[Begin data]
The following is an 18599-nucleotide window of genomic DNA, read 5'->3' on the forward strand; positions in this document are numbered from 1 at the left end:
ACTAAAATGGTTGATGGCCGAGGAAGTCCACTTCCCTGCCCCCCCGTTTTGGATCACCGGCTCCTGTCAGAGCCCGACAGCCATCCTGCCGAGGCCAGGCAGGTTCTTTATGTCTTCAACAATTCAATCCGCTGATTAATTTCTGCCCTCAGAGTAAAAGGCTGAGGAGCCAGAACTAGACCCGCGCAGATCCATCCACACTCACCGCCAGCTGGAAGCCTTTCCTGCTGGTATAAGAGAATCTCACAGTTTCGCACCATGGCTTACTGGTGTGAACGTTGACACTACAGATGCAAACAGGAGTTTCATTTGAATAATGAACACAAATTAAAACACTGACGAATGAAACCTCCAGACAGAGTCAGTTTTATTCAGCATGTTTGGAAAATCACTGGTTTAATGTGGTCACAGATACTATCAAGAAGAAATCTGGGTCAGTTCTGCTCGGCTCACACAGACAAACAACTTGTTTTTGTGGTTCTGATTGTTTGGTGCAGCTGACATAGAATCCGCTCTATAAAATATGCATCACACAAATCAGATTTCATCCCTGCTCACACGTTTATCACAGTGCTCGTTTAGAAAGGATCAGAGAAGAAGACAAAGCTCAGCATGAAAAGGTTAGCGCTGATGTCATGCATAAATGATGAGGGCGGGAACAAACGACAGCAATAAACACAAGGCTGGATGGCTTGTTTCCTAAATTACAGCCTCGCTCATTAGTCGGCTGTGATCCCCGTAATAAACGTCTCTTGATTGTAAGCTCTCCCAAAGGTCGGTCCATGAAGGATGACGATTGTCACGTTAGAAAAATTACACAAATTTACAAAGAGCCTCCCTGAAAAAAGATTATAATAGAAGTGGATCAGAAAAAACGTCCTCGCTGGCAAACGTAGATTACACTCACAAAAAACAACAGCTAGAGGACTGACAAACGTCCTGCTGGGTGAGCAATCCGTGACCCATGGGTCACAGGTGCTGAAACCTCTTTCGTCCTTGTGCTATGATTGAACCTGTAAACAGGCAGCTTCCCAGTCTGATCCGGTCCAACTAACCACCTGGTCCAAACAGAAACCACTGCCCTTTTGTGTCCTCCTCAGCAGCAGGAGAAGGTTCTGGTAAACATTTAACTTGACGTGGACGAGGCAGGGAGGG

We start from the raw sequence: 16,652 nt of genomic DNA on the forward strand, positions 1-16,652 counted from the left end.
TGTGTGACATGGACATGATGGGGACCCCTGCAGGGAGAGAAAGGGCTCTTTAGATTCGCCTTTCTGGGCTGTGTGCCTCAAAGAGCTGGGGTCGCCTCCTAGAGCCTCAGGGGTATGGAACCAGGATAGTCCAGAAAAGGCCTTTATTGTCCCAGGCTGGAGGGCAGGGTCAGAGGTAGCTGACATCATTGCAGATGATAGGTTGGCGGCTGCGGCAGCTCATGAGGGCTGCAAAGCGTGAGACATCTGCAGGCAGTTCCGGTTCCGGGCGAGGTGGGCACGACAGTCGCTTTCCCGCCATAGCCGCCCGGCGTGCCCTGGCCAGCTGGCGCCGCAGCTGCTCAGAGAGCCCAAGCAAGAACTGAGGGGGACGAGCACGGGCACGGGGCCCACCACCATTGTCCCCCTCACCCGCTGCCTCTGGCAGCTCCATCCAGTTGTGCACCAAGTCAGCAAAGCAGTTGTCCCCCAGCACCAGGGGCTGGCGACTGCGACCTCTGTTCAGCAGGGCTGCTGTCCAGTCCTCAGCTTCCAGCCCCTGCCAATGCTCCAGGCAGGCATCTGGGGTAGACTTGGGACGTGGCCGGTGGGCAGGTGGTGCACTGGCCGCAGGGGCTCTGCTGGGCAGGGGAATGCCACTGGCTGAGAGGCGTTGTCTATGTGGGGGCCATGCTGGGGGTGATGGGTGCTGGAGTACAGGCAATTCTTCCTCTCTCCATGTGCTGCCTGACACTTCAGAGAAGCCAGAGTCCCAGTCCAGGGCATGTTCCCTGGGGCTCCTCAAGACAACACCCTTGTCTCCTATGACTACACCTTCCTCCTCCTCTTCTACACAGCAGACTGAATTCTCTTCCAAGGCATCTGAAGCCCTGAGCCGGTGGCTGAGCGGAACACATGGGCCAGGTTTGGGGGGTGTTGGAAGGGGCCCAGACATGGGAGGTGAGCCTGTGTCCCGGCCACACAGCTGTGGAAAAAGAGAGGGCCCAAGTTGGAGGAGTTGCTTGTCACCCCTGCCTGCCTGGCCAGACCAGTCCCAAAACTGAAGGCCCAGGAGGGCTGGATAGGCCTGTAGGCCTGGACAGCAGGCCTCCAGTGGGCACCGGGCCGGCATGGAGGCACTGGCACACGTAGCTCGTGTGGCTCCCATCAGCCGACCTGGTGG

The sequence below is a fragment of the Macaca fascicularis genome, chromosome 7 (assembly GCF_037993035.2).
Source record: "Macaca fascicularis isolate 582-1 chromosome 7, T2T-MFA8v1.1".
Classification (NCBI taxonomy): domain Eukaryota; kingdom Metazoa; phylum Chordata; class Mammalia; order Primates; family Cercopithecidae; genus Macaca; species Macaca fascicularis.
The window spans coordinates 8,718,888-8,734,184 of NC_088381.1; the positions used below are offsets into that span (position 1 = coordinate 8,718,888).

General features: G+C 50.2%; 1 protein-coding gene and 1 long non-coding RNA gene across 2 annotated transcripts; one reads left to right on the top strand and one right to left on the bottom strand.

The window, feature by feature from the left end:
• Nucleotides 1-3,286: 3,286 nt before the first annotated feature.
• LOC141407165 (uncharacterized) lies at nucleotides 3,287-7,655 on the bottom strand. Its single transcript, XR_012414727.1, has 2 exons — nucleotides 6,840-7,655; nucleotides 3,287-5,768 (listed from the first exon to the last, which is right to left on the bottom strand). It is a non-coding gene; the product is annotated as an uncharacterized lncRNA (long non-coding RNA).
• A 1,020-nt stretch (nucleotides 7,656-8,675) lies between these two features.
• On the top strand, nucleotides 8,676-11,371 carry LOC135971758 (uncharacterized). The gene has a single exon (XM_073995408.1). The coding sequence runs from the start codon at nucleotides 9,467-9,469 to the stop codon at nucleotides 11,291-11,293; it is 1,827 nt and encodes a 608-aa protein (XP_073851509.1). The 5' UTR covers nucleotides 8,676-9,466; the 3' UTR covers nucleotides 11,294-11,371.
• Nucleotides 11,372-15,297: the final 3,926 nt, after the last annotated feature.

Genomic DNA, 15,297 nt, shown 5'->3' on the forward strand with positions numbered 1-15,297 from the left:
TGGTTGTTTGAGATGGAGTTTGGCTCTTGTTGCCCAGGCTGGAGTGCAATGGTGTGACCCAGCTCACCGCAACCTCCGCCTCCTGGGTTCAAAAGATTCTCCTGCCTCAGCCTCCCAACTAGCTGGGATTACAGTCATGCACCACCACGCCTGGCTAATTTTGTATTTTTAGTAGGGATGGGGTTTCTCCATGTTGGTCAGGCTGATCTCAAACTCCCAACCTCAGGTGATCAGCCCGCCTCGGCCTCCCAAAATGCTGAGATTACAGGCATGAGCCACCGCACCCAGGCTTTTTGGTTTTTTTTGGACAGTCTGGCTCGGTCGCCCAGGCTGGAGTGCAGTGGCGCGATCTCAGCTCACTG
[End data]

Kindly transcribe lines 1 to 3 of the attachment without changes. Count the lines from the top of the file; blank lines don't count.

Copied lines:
The following is an 18599-nucleotide window of genomic DNA, read 5'->3' on the forward strand; positions in this document are numbered from 1 at the left end:
ACTAAAATGGTTGATGGCCGAGGAAGTCCACTTCCCTGCCCCCCCGTTTTGGATCACCGGCTCCTGTCAGAGCCCGACAGCCATCCTGCCGAGGCCAGGCAGGTTCTTTATGTCTTCAACAATTCAATCCGCTGATTAATTTCTGCCCTCAGAGTAAAAGGCTGAGGAGCCAGAACTAGACCCGCGCAGATCCATCCACACTCACCGCCAGCTGGAAGCCTTTCCTGCTGGTATAAGAGAATCTCACAGTTTCGCACCATGGCTTACTGGTGTGAACGTTGACACTACAGATGCAAACAGGAGTTTCATTTGAATAATGAACACAAATTAAAACACTGACGAATGAAACCTCCAGACAGAGTCAGTTTTATTCAGCATGTTTGGAAAATCACTGGTTTAATGTGGTCACAGATACTATCAAGAAGAAATCTGGGTCAGTTCTGCTCGGCTCACACAGACAAACAACTTGTTTTTGTGGTTCTGATTGTTTGGTGCAGCTGACATAGAATCCGCTCTATAAAATATGCATCACACAAATCAGATTTCATCCCTGCTCACACGTTTATCACAGTGCTCGTTTAGAAAGGATCAGAGAAGAAGACAAAGCTCAGCATGAAAAGGTTAGCGCTGATGTCATGCATAAATGATGAGGGCGGGAACAAACGACAGCAATAAACACAAGGCTGGATGGCTTGTTTCCTAAATTACAGCCTCGCTCATTAGTCGGCTGTGATCCCCGTAATAAACGTCTCTTGATTGTAAGCTCTCCCAAAGGTCGGTCCATGAAGGATGACGATTGTCACGTTAGAAAAATTACACAAATTTACAAAGAGCCTCCCTGAAAAAAGATTATAATAGAAGTGGATCAGAAAAAACGTCCTCGCTGGCAAACGTAGATTACACTCACAAAAAACAACAGCTAGAGGACTGACAAACGTCCTGCTGGGTGAGCAATCCGTGACCCATGGGTCACAGGTGCTGAAACCTCTTTCGTCCTTGTGCTATGATTGAACCTGTAAACAGGCAGCTTCCCAGTCTGATCCGGTCCAACTAACCACCTGGTCCAAACAGAAACCACTGCCCTTTTGTGTCCTCCTCAGCAGCAGGAGAAGGTTCTGGTAAACATTTAACTTGACGTGGACGAGGCAGGGAGGG

We start from the raw sequence: 16,652 nt of genomic DNA on the forward strand, positions 1-16,652 counted from the left end.